Origin of Language Essay

Custom Student Mr. Teacher ENG 1001-04 13 January 2017

Origin of Language

Language is a means of communication that is made up of signs, symbols, and sounds or a combination of them. Signs represent something else like aroma and coffee, scent and flower, dark clouds and rain. Symbols are words we use to denote a thing or a being, such as man to mean person, dog to refer to an animal. Sounds are vocal emissions like laughter, sobbing, and groans suggestive of joy, sorrow, and pain. A more complex form of language is its organized system of semantics, syntax and phonetics. Spoken language is exclusive to humans.

Language in whatever form continues to draw the interests of linguists, researchers, scientists and academicians, especially in the area of its origin. There are references in the Bible about language and communication. As early as the time of Adam and Eve, there was already some kind of communication and language between God and the both of them. In the temptation of Eve, the serpent communicated with her. There was only one language between Noah and his family. In the Tower of Babel, God was displeased with the people who refused to obey his command for them to spread out across the earth and so He gave them different languages.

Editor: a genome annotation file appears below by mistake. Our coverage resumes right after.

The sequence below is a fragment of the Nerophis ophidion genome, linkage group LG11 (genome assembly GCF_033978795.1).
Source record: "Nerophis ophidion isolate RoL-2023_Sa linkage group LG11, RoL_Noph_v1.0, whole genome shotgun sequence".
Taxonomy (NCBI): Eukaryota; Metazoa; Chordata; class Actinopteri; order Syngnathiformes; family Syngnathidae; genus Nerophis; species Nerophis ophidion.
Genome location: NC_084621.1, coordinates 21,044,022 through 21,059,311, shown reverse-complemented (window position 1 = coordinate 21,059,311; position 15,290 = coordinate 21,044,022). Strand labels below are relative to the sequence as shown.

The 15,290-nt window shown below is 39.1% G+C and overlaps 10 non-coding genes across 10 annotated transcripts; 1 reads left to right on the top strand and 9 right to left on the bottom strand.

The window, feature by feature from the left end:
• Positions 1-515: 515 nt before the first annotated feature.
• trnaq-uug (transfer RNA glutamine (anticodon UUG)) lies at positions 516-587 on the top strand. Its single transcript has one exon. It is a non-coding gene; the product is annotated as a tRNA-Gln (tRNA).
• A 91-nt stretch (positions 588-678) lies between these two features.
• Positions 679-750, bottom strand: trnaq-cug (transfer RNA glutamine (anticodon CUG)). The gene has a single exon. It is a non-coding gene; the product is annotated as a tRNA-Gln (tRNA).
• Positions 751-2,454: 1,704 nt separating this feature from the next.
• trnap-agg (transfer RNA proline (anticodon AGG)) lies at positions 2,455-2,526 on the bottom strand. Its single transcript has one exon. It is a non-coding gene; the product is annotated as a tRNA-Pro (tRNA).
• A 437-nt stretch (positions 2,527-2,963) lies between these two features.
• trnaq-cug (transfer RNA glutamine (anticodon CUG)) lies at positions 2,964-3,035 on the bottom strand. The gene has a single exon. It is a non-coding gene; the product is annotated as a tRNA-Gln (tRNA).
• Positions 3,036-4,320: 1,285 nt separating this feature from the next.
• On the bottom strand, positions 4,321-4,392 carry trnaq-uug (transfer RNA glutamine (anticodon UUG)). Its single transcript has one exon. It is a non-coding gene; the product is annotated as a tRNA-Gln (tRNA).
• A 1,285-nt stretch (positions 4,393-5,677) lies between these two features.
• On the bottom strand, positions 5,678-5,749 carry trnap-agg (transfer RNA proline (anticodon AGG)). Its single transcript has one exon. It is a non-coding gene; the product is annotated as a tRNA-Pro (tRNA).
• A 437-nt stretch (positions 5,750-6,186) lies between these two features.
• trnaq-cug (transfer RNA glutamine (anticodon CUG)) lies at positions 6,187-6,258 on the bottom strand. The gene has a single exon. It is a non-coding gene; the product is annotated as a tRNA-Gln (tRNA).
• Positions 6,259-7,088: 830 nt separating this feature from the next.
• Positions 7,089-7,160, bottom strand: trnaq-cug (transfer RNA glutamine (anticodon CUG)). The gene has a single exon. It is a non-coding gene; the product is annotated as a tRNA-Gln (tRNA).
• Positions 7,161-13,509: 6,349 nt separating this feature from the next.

In the end they were forced to disperse to all corners of the world. This explains the why each geographic location have their own language. (Harub, 2003). Two contradicting theories on the origin of language are the Theory of Natural Selection and the Exaptation Theory. The Exaptation Theory simply put is when a body part is used for another purpose other than for which it was originally intended. An example of this theory is the feathers of a bird which is basically used to cover its body but later is made to glide and trap insects with.